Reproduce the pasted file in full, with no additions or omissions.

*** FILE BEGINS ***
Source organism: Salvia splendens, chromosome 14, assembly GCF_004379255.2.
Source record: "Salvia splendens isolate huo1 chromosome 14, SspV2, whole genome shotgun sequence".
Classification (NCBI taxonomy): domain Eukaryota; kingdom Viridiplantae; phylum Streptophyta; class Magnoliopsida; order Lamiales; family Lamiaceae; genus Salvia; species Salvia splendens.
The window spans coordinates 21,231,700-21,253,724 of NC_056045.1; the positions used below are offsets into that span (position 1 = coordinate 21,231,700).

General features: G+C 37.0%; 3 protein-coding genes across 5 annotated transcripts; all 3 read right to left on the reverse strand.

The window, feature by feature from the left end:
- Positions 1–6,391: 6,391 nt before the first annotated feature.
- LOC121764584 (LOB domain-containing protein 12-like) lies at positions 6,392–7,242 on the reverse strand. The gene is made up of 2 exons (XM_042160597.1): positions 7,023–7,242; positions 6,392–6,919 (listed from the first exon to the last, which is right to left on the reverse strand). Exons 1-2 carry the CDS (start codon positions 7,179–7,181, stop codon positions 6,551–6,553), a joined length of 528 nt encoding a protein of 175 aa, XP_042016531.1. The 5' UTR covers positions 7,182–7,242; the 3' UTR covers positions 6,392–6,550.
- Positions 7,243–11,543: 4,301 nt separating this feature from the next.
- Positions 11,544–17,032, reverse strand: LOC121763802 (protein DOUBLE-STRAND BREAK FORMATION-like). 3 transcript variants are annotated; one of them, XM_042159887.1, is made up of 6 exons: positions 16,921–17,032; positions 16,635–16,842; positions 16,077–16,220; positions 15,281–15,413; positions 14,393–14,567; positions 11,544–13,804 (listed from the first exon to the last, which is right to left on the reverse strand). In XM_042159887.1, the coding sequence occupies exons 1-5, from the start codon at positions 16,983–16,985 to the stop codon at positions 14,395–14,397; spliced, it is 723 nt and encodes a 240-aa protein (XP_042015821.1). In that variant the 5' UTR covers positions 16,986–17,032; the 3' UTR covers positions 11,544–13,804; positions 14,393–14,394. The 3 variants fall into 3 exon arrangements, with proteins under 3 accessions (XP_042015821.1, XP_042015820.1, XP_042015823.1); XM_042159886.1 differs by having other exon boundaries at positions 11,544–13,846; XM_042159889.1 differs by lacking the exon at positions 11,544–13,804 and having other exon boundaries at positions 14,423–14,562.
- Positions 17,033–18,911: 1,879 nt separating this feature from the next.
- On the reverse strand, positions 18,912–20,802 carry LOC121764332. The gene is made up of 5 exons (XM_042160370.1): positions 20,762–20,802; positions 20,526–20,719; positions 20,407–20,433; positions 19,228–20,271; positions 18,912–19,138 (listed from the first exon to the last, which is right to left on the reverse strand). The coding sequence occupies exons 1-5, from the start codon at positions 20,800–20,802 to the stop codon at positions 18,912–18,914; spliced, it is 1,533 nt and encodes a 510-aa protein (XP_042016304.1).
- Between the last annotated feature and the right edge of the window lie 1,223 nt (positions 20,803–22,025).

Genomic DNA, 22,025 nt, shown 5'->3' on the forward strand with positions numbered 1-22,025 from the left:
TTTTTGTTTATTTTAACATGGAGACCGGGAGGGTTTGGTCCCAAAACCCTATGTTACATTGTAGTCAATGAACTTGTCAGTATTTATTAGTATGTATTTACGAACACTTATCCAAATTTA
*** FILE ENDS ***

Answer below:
Source organism: Salvia splendens, chromosome 14, assembly GCF_004379255.2.
Source record: "Salvia splendens isolate huo1 chromosome 14, SspV2, whole genome shotgun sequence".
Classification (NCBI taxonomy): domain Eukaryota; kingdom Viridiplantae; phylum Streptophyta; class Magnoliopsida; order Lamiales; family Lamiaceae; genus Salvia; species Salvia splendens.
The window spans coordinates 21,231,700-21,253,724 of NC_056045.1; the positions used below are offsets into that span (position 1 = coordinate 21,231,700).

General features: G+C 37.0%; 3 protein-coding genes across 5 annotated transcripts; all 3 read right to left on the reverse strand.

The window, feature by feature from the left end:
- Positions 1–6,391: 6,391 nt before the first annotated feature.
- LOC121764584 (LOB domain-containing protein 12-like) lies at positions 6,392–7,242 on the reverse strand. The gene is made up of 2 exons (XM_042160597.1): positions 7,023–7,242; positions 6,392–6,919 (listed from the first exon to the last, which is right to left on the reverse strand). Exons 1-2 carry the CDS (start codon positions 7,179–7,181, stop codon positions 6,551–6,553), a joined length of 528 nt encoding a protein of 175 aa, XP_042016531.1. The 5' UTR covers positions 7,182–7,242; the 3' UTR covers positions 6,392–6,550.
- Positions 7,243–11,543: 4,301 nt separating this feature from the next.
- Positions 11,544–17,032, reverse strand: LOC121763802 (protein DOUBLE-STRAND BREAK FORMATION-like). 3 transcript variants are annotated; one of them, XM_042159887.1, is made up of 6 exons: positions 16,921–17,032; positions 16,635–16,842; positions 16,077–16,220; positions 15,281–15,413; positions 14,393–14,567; positions 11,544–13,804 (listed from the first exon to the last, which is right to left on the reverse strand). In XM_042159887.1, the coding sequence occupies exons 1-5, from the start codon at positions 16,983–16,985 to the stop codon at positions 14,395–14,397; spliced, it is 723 nt and encodes a 240-aa protein (XP_042015821.1). In that variant the 5' UTR covers positions 16,986–17,032; the 3' UTR covers positions 11,544–13,804; positions 14,393–14,394. The 3 variants fall into 3 exon arrangements, with proteins under 3 accessions (XP_042015821.1, XP_042015820.1, XP_042015823.1); XM_042159886.1 differs by having other exon boundaries at positions 11,544–13,846; XM_042159889.1 differs by lacking the exon at positions 11,544–13,804 and having other exon boundaries at positions 14,423–14,562.
- Positions 17,033–18,911: 1,879 nt separating this feature from the next.
- On the reverse strand, positions 18,912–20,802 carry LOC121764332. The gene is made up of 5 exons (XM_042160370.1): positions 20,762–20,802; positions 20,526–20,719; positions 20,407–20,433; positions 19,228–20,271; positions 18,912–19,138 (listed from the first exon to the last, which is right to left on the reverse strand). The coding sequence occupies exons 1-5, from the start codon at positions 20,800–20,802 to the stop codon at positions 18,912–18,914; spliced, it is 1,533 nt and encodes a 510-aa protein (XP_042016304.1).
- Between the last annotated feature and the right edge of the window lie 1,223 nt (positions 20,803–22,025).

Genomic DNA, 22,025 nt, shown 5'->3' on the forward strand with positions numbered 1-22,025 from the left:
TTTTTGTTTATTTTAACATGGAGACCGGGAGGGTTTGGTCCCAAAACCCTATGTTACATTGTAGTCAATGAACTTGTCAGTATTTATTAGTATGTATTTACGAACACTTATCCAAATTTA